33rd Newcastle Beer Festival – Review

Friday, April 3, 2009 15:00 | Filed in Life, Local Interest, Reviews

The Newcastle Beer festival is something of an annual pilgrimage for me. Every year, I find myself at Haymarket Metro station, waiting to cross over the road and walk up the broad path next to the bookshop to take myself to the Newcastle University Student’s Union bar, where the festival is held. And this year, for the 33rd Newcastle Beer Festival, was to be no exception.

Camra This Way (flickr)

Only this year, there was a problem at the outset. The access route to the bar had been replaced by a building site. More tricky than that, a sealed off building site with no obvious way of getting through. I joined a small group of people muttering and pointing, until I stepped back and noticed salvation, in the form of a poster.


After wandering around for quite a bit — it really was somewhat of a detour, I eventually found my way to the entrance to the beer festival. I’d not been in touch with my normal co-attendee since I’d reminded him of the dates of the beer festival the other week, but as for the past four or five years we’d both gone to the beer festival for between two and three p.m., I decided just to make sure to get there for two and I’d see him inside.

And then suddenly, there it was in front of me.

Beer Festival Building (flickr)

The building the Beer Festival bars are in (note: bars — the beer bar and ciders bar are now in different rooms to give a little more space and allow more beers to come in — 115 beers, 32 ciders and 9 perrys) was suddenly there in front of me. Magic.

Now I simply had to buy my new glass (admission is £4 but this includes a souvenir glass which you can return for £2 back if you want) and get some beer. The beer tokens, like last year were £1.20 each (or five for six quid), which you bought up by the glasses, as they didn’t handle any cash at the beer bar. Every beer was one token for one half.

And yes, you only get a half-pint glass. This is for two very good reasons. Firstly, some of the beers (particularly the stronger ones) you wouldn’t really want a whole pint of. Secondly, you’re bound to find some beers you don’t like and having to drink four-fifths of a pint you can’t stand can be quite difficult. Thirdly, it allows you to sample a wider variety of beers, which is surely the point of the beer festival.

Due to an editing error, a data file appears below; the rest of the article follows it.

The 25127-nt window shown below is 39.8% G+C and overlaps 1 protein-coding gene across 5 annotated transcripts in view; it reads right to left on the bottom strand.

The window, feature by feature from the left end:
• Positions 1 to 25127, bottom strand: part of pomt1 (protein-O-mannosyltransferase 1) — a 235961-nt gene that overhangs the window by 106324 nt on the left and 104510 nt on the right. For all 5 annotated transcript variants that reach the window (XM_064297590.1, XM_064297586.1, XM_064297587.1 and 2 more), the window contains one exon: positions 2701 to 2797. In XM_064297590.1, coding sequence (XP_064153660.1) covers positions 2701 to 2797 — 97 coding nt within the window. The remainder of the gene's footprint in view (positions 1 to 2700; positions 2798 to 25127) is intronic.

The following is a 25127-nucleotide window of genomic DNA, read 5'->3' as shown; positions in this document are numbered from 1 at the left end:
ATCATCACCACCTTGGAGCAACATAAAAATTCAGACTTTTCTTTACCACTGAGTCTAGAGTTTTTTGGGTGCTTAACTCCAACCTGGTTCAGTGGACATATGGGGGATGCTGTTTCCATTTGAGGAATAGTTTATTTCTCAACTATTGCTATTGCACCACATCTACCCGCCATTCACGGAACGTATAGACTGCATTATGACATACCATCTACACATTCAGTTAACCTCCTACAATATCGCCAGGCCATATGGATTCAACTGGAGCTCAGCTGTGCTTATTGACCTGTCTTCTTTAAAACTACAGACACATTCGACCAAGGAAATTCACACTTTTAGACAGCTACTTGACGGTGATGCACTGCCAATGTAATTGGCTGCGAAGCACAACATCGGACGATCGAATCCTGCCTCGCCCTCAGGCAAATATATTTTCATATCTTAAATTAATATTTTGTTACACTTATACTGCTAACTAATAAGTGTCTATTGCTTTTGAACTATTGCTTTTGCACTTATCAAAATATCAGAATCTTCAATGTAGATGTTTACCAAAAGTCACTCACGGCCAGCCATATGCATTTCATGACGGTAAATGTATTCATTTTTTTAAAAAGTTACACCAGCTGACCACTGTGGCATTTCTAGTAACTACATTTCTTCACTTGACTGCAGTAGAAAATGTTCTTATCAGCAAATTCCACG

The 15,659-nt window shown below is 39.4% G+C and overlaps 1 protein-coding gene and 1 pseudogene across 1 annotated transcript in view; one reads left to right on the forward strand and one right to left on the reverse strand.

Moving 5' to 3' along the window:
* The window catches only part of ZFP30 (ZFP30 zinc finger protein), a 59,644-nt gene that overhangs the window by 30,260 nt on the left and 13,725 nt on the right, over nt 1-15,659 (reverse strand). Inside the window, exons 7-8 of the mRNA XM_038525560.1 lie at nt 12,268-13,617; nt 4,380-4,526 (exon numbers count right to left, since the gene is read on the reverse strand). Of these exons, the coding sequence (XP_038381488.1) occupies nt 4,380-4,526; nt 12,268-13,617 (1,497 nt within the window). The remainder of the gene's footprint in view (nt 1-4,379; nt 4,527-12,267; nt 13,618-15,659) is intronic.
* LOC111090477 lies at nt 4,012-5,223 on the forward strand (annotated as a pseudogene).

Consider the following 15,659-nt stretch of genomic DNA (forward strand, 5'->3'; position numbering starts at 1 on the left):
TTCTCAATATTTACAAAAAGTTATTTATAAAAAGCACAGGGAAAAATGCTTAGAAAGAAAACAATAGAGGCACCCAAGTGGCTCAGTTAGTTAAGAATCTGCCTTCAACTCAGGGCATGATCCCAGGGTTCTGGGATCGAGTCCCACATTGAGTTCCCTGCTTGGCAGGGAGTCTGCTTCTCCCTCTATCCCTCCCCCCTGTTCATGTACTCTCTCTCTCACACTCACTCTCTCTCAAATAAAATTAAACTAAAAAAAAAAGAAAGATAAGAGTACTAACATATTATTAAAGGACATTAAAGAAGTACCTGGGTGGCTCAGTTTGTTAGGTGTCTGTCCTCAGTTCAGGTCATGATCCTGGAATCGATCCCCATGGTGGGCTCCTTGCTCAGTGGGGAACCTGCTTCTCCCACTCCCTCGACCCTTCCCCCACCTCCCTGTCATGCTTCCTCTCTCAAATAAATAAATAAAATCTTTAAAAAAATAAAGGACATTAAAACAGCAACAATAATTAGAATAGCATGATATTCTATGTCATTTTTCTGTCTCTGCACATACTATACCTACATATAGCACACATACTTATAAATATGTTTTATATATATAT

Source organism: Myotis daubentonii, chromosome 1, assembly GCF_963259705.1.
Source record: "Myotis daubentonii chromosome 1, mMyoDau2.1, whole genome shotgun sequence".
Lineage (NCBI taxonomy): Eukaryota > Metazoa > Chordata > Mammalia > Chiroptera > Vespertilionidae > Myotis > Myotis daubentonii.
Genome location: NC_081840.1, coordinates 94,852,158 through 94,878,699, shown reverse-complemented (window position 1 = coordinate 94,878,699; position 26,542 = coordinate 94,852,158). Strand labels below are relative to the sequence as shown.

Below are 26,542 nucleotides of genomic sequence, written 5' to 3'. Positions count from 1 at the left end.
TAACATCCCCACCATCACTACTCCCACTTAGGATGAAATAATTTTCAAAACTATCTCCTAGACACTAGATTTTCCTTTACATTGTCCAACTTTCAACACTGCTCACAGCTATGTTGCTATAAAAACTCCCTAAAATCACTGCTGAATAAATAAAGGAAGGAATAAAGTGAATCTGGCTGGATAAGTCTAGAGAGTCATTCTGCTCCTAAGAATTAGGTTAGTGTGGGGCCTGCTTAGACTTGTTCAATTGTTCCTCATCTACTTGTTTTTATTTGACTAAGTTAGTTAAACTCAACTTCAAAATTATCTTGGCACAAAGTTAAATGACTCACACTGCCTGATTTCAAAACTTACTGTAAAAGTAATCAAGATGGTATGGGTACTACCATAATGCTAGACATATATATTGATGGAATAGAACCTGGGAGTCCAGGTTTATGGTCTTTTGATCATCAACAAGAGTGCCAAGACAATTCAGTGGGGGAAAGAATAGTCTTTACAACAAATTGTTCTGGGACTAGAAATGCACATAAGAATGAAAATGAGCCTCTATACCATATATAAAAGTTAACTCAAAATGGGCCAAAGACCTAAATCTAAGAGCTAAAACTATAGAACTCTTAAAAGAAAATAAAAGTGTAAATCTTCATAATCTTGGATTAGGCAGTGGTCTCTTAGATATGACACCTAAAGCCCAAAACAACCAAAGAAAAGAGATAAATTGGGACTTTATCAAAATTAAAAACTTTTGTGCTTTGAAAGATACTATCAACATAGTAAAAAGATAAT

Jarrow Brewery's Caulker (flickr)

I started with a beer called Caulker from the Jarrow Brewery. As I had taken the precaution of twittering my thoughts on the beers I was drinking, it’s easy to remember that I thought that this was a “nice light blond beer to start with”.

It’s not my favourite beer from the Jarrow Brewery — that would be Old Cornelius — but as that wasn’t on, it was certainly pleasant enough to be going along with!

Whilst sampling the Caulker, I had a bit of a wander around the festival itself, trying to spot both “interesting” sounding beers, and more importantly, beers that I thought I would actually like, and ideally hadn’t had before. It’s about trying new stuff, I always feel.

Beer Festival Side 1 (flickr)

The beer festival is situated on the dance floor of the Newcastle University Students Union Bar — more of that later — and takes up quite a bit of space. Not all of the beers are on at any one time (generally, some haven’t settled yet, some have run out etc) but usually by the thursday and friday of the beer festival you will find that there are over eighty different beers available at any one time — down two ’sides’ of bar, and with a few mini-stands at the front associated with local brewers (Mordue, Jarrow, Wylam).

Next stop was to look at the stuff on sale, other than beer. There was a tombola with stuff going to charity. I didn’t win (I normally seem to win a beer glass or some pens). Sadly, there was still no sign of the lad who used to sell his hand made pin badges at the beer festival. This was a shame on two counts: firstly there were genuinely brilliant, and people used to gather round to look at them all the time, and you felt obliged to buy at least one every year. Secondly, and more seriously, I knew he had been seriously ill, so the fact we’ve not seen him at the festival for three years is a bit worrying…

I'm lovin' it beer festival t-shirt (flickr)

There was also someone selling books about beer (which I always think are not only quite expensive but rather miss the point) and of course, the T-shirt displays. Oh, you know the sort of thing. The ones with slogans like “it’s not a beer belly, it’s a power cell for a sex machine” or “Oliver Reed and the Tipple of Doom” (in Indiana Jones style), or my own personal favourite “Heart of Gold; Balls of Steel; Knob of Butter”.

But this year I also noticed a spoof on the McDonald’s “I’m lovin’ it” campaign, only here the ‘M’ on the t-shirt was for ‘masturbate’.

I’d also managed to have a Hyde’s Spin Doctor (nice) and a Tryst’s 80/- (“eighty shilling”) which, sadly, I had to describe as the first ‘miss’ of the festival.

Still no sign of anyone else, though… where was my regular co-attendee? So I sent him a text…

Vibrator Vending Machine (flickr)